20 MARCH 2020 /

Chapter by chapter breakdown: Atomic Habits by James Clear

In 2020, my focus is on reading more non-fiction and whilst reading Atomic Habits by James Clear, I summarised each chapter with one sentence. By taking notes in this way I can easily digest and review the content and then come back to these again and again. 

The book is incredibly well written with accompanying diagrams and examples to demonstrate important concepts and at the end of each chapter, James Clear summarises all the key points.

If you are looking to create new habits or break bad ones, check out the chapter by chapter breakdown below for a brief insight into the tools and techniques provided in the book.

The Fundamentals: Why Tiny Changes Make a Big Difference

1. The Surprising Power of Atomic Habits

Build a system of atomic habits by implementing regular routines that are small and easy to do to result in compound growth.

2. How Your Habits Shape Your Identity (and Vice Versa)

Shape your habits around who you want to become.

3. How to Build Better Habits in 4 Simple Steps

Your habits are shaped by the systems in your life and become automated when they take little energy and effort. The Four laws of behaviour change: make it obvious, make it attractive, make it easy, make it satisfying.

The 1st Law: Make It Obvious

4. The Man Who Didn’t Look Right

Be aware of your habits as some we may do unconsciously, use the pointing and calling technique to consciously acknowledge behaviour.

5. The Best Way to Start a New Habit

Use implementation intention by setting a clear time and place for your habit and add on to an existing habit through habit stacking.

6. Motivation is Overrated; Environment Often Matters More

Habit cues are influenced by environments and context, make them obvious to trigger habits or build habits in a new environment.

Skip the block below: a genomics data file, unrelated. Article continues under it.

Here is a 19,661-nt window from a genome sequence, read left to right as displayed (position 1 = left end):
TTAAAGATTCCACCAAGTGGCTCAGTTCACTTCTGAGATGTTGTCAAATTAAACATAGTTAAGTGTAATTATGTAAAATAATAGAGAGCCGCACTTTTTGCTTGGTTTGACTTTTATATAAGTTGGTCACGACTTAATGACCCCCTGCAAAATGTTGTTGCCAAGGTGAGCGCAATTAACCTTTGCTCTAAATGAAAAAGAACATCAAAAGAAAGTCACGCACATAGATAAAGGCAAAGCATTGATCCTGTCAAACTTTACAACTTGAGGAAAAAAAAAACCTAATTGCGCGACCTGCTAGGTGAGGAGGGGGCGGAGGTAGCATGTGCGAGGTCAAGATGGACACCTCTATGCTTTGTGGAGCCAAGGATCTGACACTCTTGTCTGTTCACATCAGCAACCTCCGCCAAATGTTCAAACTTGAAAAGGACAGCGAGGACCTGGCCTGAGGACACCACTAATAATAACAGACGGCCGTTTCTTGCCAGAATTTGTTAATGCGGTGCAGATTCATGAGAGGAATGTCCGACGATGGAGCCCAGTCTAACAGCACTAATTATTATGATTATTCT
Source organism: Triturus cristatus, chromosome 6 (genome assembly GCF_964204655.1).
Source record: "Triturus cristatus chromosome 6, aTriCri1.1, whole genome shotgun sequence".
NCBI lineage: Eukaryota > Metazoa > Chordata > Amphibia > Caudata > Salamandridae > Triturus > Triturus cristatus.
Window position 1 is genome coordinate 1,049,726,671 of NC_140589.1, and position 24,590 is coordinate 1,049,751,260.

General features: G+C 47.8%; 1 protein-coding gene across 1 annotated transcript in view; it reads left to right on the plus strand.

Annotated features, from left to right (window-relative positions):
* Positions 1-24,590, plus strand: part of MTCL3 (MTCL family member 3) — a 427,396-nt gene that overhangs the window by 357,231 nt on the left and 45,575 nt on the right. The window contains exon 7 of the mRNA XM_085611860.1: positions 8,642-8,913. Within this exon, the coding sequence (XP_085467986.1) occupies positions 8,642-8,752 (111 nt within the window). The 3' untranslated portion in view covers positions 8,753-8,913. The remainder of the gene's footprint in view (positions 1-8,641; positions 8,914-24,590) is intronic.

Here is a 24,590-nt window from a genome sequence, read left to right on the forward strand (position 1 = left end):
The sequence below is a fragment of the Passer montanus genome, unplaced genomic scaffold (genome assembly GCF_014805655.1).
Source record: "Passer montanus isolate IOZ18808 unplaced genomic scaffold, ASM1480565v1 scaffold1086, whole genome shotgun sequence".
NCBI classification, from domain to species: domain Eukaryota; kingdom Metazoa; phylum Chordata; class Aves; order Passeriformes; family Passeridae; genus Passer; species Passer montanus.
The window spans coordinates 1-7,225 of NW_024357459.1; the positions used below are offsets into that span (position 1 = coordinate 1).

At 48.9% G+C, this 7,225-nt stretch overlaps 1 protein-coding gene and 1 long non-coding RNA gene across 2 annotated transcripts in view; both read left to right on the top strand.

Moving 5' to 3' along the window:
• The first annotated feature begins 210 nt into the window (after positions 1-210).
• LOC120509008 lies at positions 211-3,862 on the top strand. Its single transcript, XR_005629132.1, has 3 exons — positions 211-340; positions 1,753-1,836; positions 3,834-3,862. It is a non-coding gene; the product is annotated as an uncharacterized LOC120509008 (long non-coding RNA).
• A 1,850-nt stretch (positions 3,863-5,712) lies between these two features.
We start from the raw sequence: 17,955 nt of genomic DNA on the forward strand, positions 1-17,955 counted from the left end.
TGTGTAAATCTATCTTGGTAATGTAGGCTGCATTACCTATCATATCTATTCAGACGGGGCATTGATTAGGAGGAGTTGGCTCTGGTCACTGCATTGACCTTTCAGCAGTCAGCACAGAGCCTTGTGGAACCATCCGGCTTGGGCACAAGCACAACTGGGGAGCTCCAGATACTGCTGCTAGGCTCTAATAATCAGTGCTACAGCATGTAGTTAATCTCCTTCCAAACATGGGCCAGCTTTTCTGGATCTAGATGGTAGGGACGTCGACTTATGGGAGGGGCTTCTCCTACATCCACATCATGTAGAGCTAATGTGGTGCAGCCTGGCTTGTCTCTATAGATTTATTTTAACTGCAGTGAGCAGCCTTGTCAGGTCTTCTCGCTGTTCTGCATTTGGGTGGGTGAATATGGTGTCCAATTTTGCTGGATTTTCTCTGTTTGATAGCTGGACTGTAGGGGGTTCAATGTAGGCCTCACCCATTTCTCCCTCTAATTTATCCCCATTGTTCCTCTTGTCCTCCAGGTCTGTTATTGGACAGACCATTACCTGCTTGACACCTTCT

7. The Secret to Self-Control

Self-control is a short term strategy; optimise your environment to make good habit cues obvious and bad habit cues invisible.

The 2nd Law: Make It Attractive

8. How to Make a Habit Irresistible

Temptation bundling pairs a habit you need to do with a habit you want to do to make it more attractive where the anticipation of reward is driven by dopamine.

9. The Role of Family and Friends in Shaping Your Habits

We imitate the habits of the close, the many and the powerful. Join a culture with your desired behaviour and a shared interest.

10. How to Find and Fix the Casuses of Your Bad Habits

Habits are associated with emotions, to quit a bad habit make it seem unattractive and to create a motivation ritual by doing something that evokes good feelings before a difficult habit.

The 3rd Law: Make It Easy

11. Walk Slowly, but Never Backward

Motion is useful, action will deliver an outcome and repetition makes an action more automated.

12. The Law of Least Effort

Redesign your life to create less friction to good behaviours and more friction to bad behaviours.

13. How to Stop Procrastinating by Using the Two-Minute Rule

Implement a habit that takes only 2 minutes and then over time build on it.

14. How to Make Good Habits Inevitable and Bad Habits Impossible

Future-proof your habits by using commitment devices to make bad habits difficult in the present and automating your desired habits.

The 4th Law: Make It Satisfying

15. The Cardinal Rule of Behaviour Change

If you enjoy a habit you will repeat it, link an immediate reward to the habit to initially incentivise the habit and over time it becomes your identity and the intrinsic rewards will sustain it.

16. How to Stick with Good Habits Every Day

“The first mistake is never the one that ruins you” - habit trackers can be used to measure progress and make the habit satisfying.

17. How an Accountability Partner Can Change Everything

Make a habit unsatisfying by using techniques such as an accountability partner and/or habit contracts with negative consequences for failing to put your habit into action.

Advanced Tactics: How to Go from Being Merely Good to Being Truly Great

18. The Trulh About Talent (When Genes Matter and When They Don’t)

Tailor your habits around your personality and use explore/exploit trade offs to find areas of strength.

19. The Goldilocks Rule: How to Stay Motivated in Life and Work

Work on tasks at the edge of your current ability, in this zone you can achieve a flow state and also learn to enjoy the task even when you’re bored of it.

20. The Downside of Creating Good Habits

It is important to reflect and review to prevent building mistakes into habits and to avoid holding tightly onto an identity to encourage long term growth.

Conclusion: The Secret to Results That Last

The four laws of behaviour change present a set of tools and strategies to build better systems and better habits. Small habits can compound to make remarkable changes.

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This article is also on Medium & the featured photo is by Isaac Smith on Unsplash.

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Kerry Parker

Data Scientist with PhD in Physics. Interested in learning, software development and productivity, see more posts on Medium.